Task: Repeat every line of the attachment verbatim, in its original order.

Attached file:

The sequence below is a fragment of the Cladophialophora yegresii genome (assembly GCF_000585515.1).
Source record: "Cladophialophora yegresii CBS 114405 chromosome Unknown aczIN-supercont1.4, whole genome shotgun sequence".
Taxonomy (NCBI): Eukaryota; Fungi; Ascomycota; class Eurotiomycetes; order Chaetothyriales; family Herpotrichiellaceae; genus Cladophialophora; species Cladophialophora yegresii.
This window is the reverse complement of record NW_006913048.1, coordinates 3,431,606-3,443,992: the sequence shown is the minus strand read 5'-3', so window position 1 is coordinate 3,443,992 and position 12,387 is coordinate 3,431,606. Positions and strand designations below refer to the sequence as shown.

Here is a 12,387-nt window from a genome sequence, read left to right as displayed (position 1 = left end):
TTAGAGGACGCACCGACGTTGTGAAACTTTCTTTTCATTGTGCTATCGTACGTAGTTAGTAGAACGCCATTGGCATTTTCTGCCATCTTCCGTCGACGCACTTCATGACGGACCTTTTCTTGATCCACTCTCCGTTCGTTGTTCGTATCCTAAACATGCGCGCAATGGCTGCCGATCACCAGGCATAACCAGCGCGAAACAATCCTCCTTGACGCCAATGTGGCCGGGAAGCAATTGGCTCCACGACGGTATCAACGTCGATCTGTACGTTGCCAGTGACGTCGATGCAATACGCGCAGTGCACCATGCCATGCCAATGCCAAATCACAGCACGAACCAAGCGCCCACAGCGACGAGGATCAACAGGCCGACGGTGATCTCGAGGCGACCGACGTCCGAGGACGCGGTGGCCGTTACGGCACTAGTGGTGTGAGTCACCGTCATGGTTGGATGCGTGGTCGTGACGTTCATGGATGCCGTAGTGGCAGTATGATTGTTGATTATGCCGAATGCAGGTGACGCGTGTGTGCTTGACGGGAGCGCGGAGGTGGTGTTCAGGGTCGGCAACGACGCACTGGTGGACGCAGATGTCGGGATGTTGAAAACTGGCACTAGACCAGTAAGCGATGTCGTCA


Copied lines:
The sequence below is a fragment of the Cladophialophora yegresii genome (assembly GCF_000585515.1).
Source record: "Cladophialophora yegresii CBS 114405 chromosome Unknown aczIN-supercont1.4, whole genome shotgun sequence".
Taxonomy (NCBI): Eukaryota; Fungi; Ascomycota; class Eurotiomycetes; order Chaetothyriales; family Herpotrichiellaceae; genus Cladophialophora; species Cladophialophora yegresii.
This window is the reverse complement of record NW_006913048.1, coordinates 3,431,606-3,443,992: the sequence shown is the minus strand read 5'-3', so window position 1 is coordinate 3,443,992 and position 12,387 is coordinate 3,431,606. Positions and strand designations below refer to the sequence as shown.

Here is a 12,387-nt window from a genome sequence, read left to right as displayed (position 1 = left end):
TTAGAGGACGCACCGACGTTGTGAAACTTTCTTTTCATTGTGCTATCGTACGTAGTTAGTAGAACGCCATTGGCATTTTCTGCCATCTTCCGTCGACGCACTTCATGACGGACCTTTTCTTGATCCACTCTCCGTTCGTTGTTCGTATCCTAAACATGCGCGCAATGGCTGCCGATCACCAGGCATAACCAGCGCGAAACAATCCTCCTTGACGCCAATGTGGCCGGGAAGCAATTGGCTCCACGACGGTATCAACGTCGATCTGTACGTTGCCAGTGACGTCGATGCAATACGCGCAGTGCACCATGCCATGCCAATGCCAAATCACAGCACGAACCAAGCGCCCACAGCGACGAGGATCAACAGGCCGACGGTGATCTCGAGGCGACCGACGTCCGAGGACGCGGTGGCCGTTACGGCACTAGTGGTGTGAGTCACCGTCATGGTTGGATGCGTGGTCGTGACGTTCATGGATGCCGTAGTGGCAGTATGATTGTTGATTATGCCGAATGCAGGTGACGCGTGTGTGCTTGACGGGAGCGCGGAGGTGGTGTTCAGGGTCGGCAACGACGCACTGGTGGACGCAGATGTCGGGATGTTGAAAACTGGCACTAGACCAGTAAGCGATGTCGTCA